Thermosoftening and thermosetting polymers

plate of noodles If you could see the polymer chains in a typical plastic what do you think they might look like? Well a good picture to have in your mind is a plate of noodles or spaghetti ! Here the long strands are all tangled and mixed up together. Well in a typical polymer this is probably how the long polymer molecules or chains would look. If you pull on any of the strands of spaghetti it is possible to tease them out and pull them off the plate. This is because each strand is separate and not actually joined to any other strands.

Most polymers or plastics when you heat them to fairly low temperatures will melt easily. This is easily demonstrated if you take say a plastic bowl or a plastic bottle and place it in an oven at around 150-2000C. The plastic will melt and form a sticky liquid. This liquid could be processed again in a factory to make a new plastic object- it could be recycled. Plastics which melt when they are heated are called thermosoftening polymers or plastics. Most plastic are thermosoftening.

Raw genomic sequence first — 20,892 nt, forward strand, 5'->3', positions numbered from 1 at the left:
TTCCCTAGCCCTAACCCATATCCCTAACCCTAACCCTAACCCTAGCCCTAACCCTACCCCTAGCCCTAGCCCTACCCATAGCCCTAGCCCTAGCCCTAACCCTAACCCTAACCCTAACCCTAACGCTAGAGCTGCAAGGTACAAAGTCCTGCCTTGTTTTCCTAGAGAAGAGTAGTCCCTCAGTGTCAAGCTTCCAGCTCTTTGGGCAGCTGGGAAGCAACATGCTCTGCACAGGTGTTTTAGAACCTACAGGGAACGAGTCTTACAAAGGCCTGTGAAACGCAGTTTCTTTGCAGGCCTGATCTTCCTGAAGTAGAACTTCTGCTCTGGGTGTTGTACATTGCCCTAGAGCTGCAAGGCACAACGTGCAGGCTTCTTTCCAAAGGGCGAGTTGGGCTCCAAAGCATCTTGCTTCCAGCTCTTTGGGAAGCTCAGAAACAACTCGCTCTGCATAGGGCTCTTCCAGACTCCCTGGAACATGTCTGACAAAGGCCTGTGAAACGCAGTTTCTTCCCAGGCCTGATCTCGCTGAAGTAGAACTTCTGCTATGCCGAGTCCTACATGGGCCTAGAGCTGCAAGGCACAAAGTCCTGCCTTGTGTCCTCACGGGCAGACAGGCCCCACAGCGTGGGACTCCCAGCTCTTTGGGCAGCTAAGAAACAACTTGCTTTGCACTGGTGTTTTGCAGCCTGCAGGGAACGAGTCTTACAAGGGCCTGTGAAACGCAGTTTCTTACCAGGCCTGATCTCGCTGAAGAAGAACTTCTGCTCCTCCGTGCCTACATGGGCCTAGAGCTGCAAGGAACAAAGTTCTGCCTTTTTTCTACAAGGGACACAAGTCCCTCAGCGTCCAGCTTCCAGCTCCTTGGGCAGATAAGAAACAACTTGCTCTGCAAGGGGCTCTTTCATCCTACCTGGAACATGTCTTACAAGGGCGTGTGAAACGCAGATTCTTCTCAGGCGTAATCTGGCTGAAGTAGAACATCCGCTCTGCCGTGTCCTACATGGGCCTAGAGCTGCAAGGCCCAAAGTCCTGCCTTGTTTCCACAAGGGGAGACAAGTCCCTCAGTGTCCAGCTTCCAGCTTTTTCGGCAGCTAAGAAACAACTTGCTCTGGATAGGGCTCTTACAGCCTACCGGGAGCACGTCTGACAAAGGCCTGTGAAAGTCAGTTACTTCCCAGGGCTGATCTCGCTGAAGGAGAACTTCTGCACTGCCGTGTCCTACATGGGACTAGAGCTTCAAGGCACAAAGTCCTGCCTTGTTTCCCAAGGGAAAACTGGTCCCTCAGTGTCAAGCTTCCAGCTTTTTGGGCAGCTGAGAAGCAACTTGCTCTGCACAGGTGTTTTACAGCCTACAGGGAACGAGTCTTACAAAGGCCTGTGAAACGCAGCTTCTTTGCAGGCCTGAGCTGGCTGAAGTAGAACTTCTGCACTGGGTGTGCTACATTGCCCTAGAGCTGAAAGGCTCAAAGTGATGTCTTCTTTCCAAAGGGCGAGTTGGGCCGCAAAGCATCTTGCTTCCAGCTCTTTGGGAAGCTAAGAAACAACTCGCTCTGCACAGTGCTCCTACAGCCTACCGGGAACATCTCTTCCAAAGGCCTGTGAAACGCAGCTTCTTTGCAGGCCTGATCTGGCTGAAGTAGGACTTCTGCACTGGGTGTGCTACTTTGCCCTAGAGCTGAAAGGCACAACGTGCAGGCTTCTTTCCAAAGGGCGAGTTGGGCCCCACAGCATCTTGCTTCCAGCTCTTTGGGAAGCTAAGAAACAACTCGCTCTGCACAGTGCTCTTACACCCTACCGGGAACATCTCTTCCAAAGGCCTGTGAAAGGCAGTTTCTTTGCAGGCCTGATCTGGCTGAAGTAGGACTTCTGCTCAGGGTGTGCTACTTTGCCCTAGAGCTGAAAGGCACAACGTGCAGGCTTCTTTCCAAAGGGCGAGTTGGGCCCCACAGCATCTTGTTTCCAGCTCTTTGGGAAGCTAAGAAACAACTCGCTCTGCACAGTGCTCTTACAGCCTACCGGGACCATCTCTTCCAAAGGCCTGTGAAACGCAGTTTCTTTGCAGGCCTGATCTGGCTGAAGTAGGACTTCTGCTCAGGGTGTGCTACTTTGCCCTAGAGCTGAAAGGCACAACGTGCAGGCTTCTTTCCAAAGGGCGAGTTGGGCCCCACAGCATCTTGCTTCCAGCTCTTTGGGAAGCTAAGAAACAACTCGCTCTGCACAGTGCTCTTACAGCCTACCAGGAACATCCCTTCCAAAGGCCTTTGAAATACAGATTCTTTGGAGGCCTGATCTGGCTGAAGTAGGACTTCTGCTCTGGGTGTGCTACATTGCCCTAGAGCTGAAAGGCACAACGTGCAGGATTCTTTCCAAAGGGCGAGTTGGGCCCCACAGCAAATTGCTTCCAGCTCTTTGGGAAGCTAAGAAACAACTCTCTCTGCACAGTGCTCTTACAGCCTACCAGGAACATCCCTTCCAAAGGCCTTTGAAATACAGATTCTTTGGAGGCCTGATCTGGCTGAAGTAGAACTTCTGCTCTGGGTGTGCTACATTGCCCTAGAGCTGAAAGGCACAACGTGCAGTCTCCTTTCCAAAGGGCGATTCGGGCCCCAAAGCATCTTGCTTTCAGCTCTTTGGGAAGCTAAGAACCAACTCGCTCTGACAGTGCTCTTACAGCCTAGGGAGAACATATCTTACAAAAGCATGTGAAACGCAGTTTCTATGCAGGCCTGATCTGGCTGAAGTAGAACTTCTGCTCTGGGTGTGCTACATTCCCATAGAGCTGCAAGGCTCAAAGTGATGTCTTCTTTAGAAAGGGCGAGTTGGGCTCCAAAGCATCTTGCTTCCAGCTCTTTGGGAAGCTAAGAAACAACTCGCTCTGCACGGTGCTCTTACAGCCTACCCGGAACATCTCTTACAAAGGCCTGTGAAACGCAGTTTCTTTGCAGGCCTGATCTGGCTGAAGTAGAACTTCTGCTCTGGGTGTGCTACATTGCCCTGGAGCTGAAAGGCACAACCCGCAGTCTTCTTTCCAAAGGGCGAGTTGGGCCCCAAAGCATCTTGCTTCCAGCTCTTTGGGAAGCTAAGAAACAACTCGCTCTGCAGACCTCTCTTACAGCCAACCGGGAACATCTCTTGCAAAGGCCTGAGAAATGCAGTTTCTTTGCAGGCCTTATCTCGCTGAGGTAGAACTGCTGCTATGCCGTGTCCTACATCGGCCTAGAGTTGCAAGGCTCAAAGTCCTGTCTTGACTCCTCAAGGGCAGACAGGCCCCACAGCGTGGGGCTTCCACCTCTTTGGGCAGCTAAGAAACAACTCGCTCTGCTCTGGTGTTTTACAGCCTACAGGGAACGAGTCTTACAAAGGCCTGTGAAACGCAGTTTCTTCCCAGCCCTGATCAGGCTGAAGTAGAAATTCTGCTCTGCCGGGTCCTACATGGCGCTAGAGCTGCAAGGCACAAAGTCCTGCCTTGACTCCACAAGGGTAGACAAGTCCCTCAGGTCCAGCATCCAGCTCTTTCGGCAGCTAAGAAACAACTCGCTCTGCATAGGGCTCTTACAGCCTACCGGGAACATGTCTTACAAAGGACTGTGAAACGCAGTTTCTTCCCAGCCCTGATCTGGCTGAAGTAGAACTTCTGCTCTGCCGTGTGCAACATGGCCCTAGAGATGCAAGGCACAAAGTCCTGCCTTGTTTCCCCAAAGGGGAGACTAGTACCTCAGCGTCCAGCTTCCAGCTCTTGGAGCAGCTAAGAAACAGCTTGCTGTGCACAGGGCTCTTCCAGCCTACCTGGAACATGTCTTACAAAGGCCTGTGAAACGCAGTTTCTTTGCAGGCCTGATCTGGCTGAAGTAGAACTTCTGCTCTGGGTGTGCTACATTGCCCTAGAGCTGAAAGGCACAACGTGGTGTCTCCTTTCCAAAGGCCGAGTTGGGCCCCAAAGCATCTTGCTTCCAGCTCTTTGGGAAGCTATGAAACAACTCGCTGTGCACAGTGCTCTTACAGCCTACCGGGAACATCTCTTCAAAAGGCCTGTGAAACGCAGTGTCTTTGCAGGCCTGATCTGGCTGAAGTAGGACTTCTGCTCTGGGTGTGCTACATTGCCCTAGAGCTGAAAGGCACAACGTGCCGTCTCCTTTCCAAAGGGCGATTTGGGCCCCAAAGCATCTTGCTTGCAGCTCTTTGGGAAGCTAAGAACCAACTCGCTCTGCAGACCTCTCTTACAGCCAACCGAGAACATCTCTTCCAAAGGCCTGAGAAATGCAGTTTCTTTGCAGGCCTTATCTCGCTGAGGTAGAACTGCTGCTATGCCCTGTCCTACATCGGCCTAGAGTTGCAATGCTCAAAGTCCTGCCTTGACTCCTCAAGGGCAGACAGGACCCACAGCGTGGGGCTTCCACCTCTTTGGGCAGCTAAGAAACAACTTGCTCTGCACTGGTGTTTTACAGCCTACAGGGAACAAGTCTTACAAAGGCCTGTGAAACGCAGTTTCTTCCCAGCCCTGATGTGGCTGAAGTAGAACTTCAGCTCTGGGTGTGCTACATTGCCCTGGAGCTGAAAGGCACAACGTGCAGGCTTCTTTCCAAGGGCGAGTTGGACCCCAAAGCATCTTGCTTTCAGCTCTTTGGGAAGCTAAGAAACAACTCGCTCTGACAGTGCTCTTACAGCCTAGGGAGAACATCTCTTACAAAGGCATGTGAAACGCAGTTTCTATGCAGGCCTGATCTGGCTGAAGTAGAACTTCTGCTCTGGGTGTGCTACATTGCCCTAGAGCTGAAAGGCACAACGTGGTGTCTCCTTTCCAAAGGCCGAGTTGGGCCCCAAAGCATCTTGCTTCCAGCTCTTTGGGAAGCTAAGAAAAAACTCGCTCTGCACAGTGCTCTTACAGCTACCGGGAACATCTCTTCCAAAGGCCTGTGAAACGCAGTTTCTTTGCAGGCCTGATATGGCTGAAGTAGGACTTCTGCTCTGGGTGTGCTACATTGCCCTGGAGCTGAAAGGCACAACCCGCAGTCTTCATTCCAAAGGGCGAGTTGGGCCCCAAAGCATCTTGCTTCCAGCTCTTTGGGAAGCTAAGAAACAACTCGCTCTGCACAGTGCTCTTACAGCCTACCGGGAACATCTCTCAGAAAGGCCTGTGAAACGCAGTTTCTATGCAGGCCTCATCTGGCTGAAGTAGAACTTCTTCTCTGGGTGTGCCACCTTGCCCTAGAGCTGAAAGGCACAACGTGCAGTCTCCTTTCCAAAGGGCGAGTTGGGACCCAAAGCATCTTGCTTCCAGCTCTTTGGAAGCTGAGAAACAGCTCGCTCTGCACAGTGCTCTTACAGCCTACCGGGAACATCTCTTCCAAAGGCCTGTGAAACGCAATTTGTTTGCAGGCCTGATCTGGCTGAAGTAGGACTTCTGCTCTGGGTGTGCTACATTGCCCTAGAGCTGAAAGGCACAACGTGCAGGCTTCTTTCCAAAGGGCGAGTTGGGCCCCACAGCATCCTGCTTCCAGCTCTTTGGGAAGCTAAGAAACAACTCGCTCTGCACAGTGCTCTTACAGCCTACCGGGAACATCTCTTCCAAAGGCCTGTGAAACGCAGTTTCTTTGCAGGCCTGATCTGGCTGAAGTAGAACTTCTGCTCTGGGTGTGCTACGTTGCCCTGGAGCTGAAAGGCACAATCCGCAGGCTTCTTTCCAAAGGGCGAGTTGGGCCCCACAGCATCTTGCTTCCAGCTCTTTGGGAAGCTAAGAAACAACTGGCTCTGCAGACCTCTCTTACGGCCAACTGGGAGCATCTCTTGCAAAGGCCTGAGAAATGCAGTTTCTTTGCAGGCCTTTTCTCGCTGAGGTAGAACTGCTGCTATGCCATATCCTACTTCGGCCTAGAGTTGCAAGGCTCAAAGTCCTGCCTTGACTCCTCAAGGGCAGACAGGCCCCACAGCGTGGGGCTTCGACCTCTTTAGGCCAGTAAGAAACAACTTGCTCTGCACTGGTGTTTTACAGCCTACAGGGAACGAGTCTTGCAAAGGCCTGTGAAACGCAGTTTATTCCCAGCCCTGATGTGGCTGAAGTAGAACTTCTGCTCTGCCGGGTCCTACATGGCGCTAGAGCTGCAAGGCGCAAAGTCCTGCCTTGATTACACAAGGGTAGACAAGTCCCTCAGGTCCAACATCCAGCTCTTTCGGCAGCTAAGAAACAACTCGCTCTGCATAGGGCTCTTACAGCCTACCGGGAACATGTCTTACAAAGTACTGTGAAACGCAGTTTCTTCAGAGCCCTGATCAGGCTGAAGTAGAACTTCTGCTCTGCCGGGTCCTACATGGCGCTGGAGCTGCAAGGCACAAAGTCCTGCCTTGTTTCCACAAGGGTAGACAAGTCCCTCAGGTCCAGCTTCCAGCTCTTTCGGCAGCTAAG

However the image below shows some plastic objects which are used in high temperature environments yet they do not melt. Car engines contain many plastic components which are exposed to very high temperatures, even at home for example pots have plastic handles, plastic kitchen utensils, electrical plugs and even the plastic trim on many ovens seem to be able to resist high temperatures without melting. These polymers are called thermosetting polymers. They will not melt on heating, however if they are heated to very high temperatures they will start to char and eventually they will decompose and they may catch fire and burn.